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Australia Clarifies Trust Taxation

Tuesday, June 7, 2011

Australia's Assistant Treasurer, Bill Shorten on June 2 introduced legislation that will ensure that capital gains and franked distributions can continue to be 'streamed' through trusts.

The government has provided a 'carve-out' for managed investment trusts (MITs) to ensure these trusts can continue to use the current 'proportional approach' until the government's new tax system for MITs starts on July 1, 2012. This, the government said, will ensure a smooth transition to the new tax system for MITs that aims to increase certainty, reduce complexity, and lower compliance costs for MITs and their investors. The trustees of these trusts can choose to apply these interim streaming changes if they make a valid election for the 2010-11 or 2011-12 income years.

The announcement comes after the recent High Court decision in Commissioner of Taxation v Bamford, which highlighted ongoing discrepancies between the treatment of trust income by trust laws on the one hand, and by the tax system on the other. The decision also created significant uncertainty about the extent to which amounts derived by trustees retain their character when they flow through a trust to beneficiaries. The new tax system aims to eliminate such uncertainties.

Discussing the latest legislation, Shorten explained:

"The introduction of this legislation delivers on the government's commitment to clarify the current uncertainty about when the capital gains and franked distributions, including any attached franking credits, of a trust can be effectively streamed for tax purposes."

"Specific anti-avoidance rules will ensure that all taxpayers continue to pay their fair share of tax while the government progresses the broader update and rewrite of the trust income tax provisions announced last year."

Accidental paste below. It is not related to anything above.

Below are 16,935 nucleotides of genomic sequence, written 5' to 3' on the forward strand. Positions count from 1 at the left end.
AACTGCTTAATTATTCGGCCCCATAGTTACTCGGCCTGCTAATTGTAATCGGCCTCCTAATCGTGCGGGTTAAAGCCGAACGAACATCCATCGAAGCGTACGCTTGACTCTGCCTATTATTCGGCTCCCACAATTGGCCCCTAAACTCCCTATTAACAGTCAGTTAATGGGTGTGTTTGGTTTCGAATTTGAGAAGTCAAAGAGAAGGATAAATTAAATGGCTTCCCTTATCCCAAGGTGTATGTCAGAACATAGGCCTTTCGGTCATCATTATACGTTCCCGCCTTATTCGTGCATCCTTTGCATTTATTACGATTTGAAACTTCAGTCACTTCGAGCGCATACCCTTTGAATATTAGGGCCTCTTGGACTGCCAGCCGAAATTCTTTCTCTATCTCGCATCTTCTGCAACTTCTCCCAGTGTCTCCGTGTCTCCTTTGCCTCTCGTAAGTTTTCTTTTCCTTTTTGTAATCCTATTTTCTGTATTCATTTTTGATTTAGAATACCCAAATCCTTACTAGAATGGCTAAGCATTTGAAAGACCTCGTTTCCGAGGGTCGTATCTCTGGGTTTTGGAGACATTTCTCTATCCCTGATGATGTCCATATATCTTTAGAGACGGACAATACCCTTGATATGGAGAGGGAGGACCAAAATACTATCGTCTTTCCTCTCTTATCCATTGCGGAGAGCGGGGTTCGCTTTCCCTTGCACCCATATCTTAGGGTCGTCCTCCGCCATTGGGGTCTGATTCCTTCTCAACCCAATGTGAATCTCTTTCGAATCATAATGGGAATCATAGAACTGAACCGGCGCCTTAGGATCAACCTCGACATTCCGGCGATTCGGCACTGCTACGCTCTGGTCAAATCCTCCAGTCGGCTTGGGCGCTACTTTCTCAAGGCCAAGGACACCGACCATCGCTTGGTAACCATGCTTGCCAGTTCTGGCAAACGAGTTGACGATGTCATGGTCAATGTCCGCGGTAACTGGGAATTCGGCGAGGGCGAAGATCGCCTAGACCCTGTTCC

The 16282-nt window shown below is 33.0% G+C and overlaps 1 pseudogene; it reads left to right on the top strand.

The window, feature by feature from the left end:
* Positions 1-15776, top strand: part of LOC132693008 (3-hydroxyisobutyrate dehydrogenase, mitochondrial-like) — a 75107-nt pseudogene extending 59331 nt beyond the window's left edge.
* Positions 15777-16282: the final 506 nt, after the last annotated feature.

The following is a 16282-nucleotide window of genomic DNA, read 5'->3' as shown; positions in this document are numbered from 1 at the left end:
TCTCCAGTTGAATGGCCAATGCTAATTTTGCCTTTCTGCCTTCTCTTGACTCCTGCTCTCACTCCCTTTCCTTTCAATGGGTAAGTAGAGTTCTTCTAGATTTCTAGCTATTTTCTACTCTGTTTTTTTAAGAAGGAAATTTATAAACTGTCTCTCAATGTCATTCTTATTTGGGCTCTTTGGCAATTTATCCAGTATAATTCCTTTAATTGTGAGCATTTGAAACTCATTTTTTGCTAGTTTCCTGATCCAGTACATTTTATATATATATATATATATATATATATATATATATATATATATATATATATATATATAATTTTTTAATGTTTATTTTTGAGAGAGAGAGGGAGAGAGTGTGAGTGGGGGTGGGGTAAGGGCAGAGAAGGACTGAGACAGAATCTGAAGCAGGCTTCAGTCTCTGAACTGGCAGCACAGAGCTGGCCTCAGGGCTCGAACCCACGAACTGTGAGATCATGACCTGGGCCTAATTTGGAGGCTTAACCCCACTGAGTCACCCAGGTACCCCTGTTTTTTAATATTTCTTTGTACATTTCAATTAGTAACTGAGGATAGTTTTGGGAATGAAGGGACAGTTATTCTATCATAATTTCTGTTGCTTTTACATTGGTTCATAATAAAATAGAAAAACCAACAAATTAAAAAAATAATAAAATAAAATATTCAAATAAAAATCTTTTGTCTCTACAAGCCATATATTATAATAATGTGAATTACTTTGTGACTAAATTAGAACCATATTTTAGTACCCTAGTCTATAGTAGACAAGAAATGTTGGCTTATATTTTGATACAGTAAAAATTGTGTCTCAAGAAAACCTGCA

"MITs (and trusts treated like MITs), have been carved-out because these trusts, unlike other trusts, do not generally 'stream' amounts to specific beneficiaries."

According to the Minister, these changes have been designed to minimize any disruption to trusts by working with the existing operation of Division 6 of Part III of the Income Tax Assessment Act 1936 (Division 6). As a result, the changes appear complex. However, for trusts that do not stream any capital gains or franked distributions to specific beneficiaries, the changes will broadly produce the same outcome as the current law.

The measures are transitional ahead of the new tax system for MITs, announced in October 2010. This new regime was deferred for 12 months in April 2011 to July 2012, and includes:

  • An elective attribution system of taxation under which investors will be taxed only on the income that the trustee allocates to them on a fair and reasonable basis, consistent with their entitlements under the trust deed or the trust's constituent documents;
  • Establishing the ability to deal with 'under' or 'over' distributions within a 5% cap so that trusts are not required to reissue distribution statements and investors are not required to revisit tax returns; and,
  • Removing double taxation that can arise in certain circumstances.